For Benazir Bhutto, the events of recent weeks must seem like history repeating itself.
Bhutto returned to Pakistan from self-imposed exile in May 1986 to lead the Pakistan People’s Party, the party that her father, Zulfikar Ali Bhutto, founded in the late 1960s. She quickly found herself in a prolonged arm wrestle with military dictator General Muhammad Zia-ul-Haq, who was responsible for the military overthrow of her father’s government in 1977 and for his hanging in 1979. She was imprisoned by Zia just before her father’s death and spent the next five years in prison before going to live in the United Kingdom.
Back then, Bhutto also returned to enthusiastic crowds. Her popularity gave her considerable influence, so much so that Zia threw her in prison for a month at the end of 1986.
I was the first diplomat to meet with Bhutto following her return from exile and I recommended that the Australian Government protest her incarceration, which it did. She learnt of our support, which stood the Australian Embassy in good stead.
I arranged for her to meet with other diplomats and later with a select group of heads of mission.
Bhutto conducted a relentless campaign for the restoration of democracy in Pakistan. Fearless and possessed of great energy, she convinced all but Zia of the need for elections.
The Americans saw Zia as vital in the prosecution of their proxy war against the Russians in Afghanistan. But the Pakistan intelligence service, the ISI, was becoming increasingly disenchanted with Zia’s zealotry, which bordered on madness. The ISI gradually convinced the Americans to support a democratic Pakistan headed by Bhutto.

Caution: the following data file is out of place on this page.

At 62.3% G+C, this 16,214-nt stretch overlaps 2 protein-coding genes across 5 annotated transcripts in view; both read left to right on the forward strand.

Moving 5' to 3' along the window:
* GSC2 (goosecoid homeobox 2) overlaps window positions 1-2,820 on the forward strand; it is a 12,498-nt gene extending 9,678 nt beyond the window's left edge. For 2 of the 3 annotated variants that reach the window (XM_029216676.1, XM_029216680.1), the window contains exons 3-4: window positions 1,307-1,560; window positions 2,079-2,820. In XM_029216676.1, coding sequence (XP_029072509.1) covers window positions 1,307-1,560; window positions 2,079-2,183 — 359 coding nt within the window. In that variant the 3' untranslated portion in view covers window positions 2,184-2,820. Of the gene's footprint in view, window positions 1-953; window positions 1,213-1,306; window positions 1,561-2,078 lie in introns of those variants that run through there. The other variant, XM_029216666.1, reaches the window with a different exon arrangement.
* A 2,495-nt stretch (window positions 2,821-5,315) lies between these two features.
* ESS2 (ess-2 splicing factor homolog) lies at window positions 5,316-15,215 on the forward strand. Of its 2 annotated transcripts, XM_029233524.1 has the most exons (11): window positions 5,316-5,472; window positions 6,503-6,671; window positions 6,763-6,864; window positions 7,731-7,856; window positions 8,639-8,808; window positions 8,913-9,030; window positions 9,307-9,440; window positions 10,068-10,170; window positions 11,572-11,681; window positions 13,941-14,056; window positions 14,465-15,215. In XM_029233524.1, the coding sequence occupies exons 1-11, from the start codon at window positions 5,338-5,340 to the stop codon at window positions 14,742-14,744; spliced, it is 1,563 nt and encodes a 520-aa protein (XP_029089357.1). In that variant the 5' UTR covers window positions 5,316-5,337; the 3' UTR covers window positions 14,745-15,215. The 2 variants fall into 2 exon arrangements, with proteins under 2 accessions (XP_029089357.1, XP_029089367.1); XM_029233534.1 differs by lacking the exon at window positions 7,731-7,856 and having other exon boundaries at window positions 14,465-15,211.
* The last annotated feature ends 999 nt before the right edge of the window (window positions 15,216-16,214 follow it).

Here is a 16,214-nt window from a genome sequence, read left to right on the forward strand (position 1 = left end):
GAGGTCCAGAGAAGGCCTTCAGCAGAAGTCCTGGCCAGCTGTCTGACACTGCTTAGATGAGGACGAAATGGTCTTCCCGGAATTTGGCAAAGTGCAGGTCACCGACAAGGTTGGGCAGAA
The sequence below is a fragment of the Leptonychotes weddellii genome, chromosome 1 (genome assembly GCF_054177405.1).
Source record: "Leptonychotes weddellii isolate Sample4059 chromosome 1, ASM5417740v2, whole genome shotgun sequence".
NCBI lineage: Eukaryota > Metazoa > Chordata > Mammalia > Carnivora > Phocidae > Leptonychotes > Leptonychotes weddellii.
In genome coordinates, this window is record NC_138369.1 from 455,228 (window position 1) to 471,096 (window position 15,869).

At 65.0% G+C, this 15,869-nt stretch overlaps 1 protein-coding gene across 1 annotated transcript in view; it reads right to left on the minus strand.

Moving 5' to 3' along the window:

The deal was that the military would keep a tight rein on a Bhutto Government. The way was then open for the ISI to provide some advice and guidance, if not the means, for middle ranking army officers to dispatch Zia. This occurred in August 1988 when a gift crate of mangos that was loaded onto General Zia’s military aircraft during a visit to Sindh Province exploded.
The plane crashed, killing Zia and the American Ambassador, who had accepted a last minute offer of a lift from the President. What a difficult and terrible decision for the plotters who presumably did not have time to clear a change of plan up the line.
The way was now clear for elections to be held. In December 1988 Bhutto was elected Prime Minister and became the first woman to head an Islamic State. Her election brought considerable trade benefits to Australia including lucrative wheat contracts.
However, she soon faced difficulties including a large budget deficit, ethnic conflict, alienation of the military hierarchy and allegations of corruption against her husband, Asif Zardari. On 6 August 1990 she was dismissed by the President.
She remained a political force despite the serious nature of the allegations directed at both her and her husband, and was re-elected Prime Minister in 1993. This term in office was almost as short as her first and in 1996 she was once again dismissed by the President for corruption.
None of the 18 corruption and criminal charges against her husband were proven in court but he spent 8 years in prison nonetheless. He was freed in 2004 with claims that the charges against him were weak.